using (var tx = this.StateManager.CreateTransaction())

{

var result = await myDictionary.TryGetValueAsync(tx, "Counter");

await myDictionary.AddOrUpdateAsync(tx, "Counter", 0, (key, value) => ++value);

// If an exception is thrown before calling CommitAsync, the transaction aborts, all changes are

// discarded, and nothing is saved to the secondary replicas.

await tx.CommitAsync();

}

Service Fabric allows for services to be highly available and scalable in several ways. With stateful services it replicates them across multiple nodes to ensure data availability and reliability. In addition, the application exist on multiple nodes and thus is still available should a node or even multiple nodes fail. The same is true for stateless services, which can also be deployed to multiple nodes to remain highly available. A key difference between the stateful and stateless services also concerns scaling. To scale stateless services you simply would increase the instance count. However, scaling stateful services is a bit trickier because of the data sitting alongside the application. Service Fabric provides partitions that allow you to distribute the application across multiple nodes. Partitions break stateful services into multiple primary nodes that handle a different section of the overall service's data and where each has its own set of secondary replicas. For example, if your stateful service was storing counts for each letter of the alphabet then partition one would handle A-E, two would handle F-J, three would handle K-O, four would handle P-T, and five would handle U-Z. This is done by routing calls to the different partitions via logic in the application that is communicating with the stateful services.

Monitoring

A key component of Service Fabric is the ability to report both health and resource utilization. The ability to report health in a service fabric cluster allows for you to better triage, diagnose and prevent issues with your application. Service Fabric provides a hierarchical health reporting structure that allows you to report the health of the cluster, individual nodes, the application, a particular service, a partition or a replica. Monitoring resource consumption load allows for the cluster to better balance your application and services across nodes. For example, being able to dynamically report CPU or memory would allow the cluster to adjust service distribution to avoid under or overutilization of your cluster.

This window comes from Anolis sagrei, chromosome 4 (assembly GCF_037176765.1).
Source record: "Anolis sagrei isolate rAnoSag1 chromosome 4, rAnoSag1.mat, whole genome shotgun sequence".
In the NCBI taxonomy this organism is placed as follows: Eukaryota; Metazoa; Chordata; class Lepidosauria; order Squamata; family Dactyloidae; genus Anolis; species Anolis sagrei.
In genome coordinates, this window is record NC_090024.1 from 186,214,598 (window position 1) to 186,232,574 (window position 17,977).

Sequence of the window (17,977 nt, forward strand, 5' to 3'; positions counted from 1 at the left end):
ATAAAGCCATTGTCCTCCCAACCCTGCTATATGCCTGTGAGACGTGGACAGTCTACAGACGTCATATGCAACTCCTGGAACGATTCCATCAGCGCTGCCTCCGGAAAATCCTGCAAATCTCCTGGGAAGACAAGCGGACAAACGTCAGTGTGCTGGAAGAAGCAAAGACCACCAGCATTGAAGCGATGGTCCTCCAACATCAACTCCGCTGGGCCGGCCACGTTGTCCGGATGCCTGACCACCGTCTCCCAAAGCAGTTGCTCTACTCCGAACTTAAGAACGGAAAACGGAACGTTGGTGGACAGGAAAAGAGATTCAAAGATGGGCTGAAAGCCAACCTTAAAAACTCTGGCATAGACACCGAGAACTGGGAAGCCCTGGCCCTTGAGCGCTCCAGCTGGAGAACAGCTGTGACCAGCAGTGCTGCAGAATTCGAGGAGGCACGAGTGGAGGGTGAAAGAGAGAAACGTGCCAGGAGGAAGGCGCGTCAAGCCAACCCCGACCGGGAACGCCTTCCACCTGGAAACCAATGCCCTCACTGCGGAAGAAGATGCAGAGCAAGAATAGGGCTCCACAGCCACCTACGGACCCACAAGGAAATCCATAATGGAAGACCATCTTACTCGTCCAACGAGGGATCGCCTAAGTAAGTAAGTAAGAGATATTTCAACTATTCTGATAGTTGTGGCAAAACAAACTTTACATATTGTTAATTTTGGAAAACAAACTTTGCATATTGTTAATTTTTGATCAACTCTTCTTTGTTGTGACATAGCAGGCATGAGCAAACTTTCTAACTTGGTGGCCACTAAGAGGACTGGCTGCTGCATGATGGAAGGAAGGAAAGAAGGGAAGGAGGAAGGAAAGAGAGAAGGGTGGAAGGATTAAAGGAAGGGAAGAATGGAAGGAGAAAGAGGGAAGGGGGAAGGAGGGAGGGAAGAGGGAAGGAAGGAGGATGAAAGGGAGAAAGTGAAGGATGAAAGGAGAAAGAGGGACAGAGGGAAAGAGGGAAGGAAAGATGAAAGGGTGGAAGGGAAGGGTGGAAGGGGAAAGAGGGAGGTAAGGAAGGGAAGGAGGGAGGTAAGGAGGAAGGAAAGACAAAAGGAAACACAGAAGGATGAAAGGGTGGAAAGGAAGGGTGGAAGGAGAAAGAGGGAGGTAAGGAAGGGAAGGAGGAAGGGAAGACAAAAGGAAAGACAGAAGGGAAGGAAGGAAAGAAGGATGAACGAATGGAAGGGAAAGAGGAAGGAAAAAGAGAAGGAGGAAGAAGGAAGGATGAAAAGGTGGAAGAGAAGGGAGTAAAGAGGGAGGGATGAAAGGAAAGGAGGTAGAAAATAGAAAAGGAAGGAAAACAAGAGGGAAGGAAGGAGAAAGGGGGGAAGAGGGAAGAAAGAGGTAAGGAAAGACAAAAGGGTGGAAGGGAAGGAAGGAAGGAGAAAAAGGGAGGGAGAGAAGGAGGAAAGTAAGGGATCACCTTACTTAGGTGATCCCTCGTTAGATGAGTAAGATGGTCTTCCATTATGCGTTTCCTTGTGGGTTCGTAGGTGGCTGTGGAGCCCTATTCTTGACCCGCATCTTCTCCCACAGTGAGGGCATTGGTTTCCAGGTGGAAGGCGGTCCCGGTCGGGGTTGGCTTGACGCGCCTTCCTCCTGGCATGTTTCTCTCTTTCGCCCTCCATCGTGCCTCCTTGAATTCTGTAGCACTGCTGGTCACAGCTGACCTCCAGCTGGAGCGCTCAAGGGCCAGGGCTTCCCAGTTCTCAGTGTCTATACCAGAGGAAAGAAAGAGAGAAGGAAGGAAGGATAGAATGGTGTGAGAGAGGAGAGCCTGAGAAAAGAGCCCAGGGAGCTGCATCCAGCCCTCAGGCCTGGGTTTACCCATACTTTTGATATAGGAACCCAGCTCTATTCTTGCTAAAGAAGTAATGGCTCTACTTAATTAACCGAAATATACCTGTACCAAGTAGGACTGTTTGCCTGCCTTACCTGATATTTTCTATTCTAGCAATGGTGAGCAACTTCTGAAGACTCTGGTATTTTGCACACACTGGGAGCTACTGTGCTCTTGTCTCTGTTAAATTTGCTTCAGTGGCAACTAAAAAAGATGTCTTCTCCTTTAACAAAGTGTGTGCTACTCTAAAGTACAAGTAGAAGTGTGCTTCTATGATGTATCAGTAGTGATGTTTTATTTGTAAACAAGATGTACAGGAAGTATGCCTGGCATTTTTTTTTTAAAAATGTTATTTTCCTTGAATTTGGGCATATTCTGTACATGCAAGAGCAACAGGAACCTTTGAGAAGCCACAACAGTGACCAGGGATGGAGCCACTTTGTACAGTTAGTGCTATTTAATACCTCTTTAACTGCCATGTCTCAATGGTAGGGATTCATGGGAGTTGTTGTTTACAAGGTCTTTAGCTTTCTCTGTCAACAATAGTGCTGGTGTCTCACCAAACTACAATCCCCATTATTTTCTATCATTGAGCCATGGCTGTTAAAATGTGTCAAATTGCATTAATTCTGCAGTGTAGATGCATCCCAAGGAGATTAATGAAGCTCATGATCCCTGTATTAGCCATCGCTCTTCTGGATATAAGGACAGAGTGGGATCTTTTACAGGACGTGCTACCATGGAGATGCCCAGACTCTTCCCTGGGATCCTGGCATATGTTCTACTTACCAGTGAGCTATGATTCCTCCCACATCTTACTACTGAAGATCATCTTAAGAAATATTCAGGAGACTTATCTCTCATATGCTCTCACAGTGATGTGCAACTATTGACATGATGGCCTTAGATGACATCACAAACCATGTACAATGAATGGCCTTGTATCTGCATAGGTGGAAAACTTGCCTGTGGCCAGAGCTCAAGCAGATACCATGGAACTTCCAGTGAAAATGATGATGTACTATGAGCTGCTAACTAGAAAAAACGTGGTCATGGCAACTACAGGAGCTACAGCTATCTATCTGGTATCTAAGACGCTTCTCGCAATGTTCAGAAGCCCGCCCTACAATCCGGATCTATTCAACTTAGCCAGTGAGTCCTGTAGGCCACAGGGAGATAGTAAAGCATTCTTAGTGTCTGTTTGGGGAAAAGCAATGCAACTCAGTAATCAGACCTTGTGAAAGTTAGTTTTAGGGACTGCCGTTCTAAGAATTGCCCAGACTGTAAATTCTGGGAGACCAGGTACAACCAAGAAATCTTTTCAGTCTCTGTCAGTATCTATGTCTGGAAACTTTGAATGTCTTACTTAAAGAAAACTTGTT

Below is an example of sending an error health check message to Service Fabric. Some desired state or condition has arisen that causes us to consider the partition to be in an unhealthy state. We simply create a HealthInformation object, configure some values to remove and expire the state after a certain amount of time and then report it.

if (!result.HasValue)

{

var healthInformation = new HealthInformation("ServiceCode", "StateDictionary", HealthState.Error);

healthInformation.RemoveWhenExpired = true;

healthInformation.TimeToLive = TimeSpan.FromMinutes(5);

this.Partition.ReportReplicaHealth(healthInformation);

}

Conclusion

Service Fabric offers many out of the box features that provide a highly available, configurable, and scalable environment to deploy microservices to. In addition to all of these features, the ability to run Service Fabric almost anywhere provides anyone with the ability to integrate it into their existing infrastructure. Managing the infrastructure for microservices via a PaaS solution like Service Fabric enables developers to construct a solution with minimal effort and future maintenance. Given the aforementioned robust features Service Fabric provides it is an obvious choice for maintaining microservices in the cloud.

About the Author

Casey SilverCasey Silver is a Software Engineer in CapTech's Systems Integration practice, where he specializes in developing .Net and cloud based applications.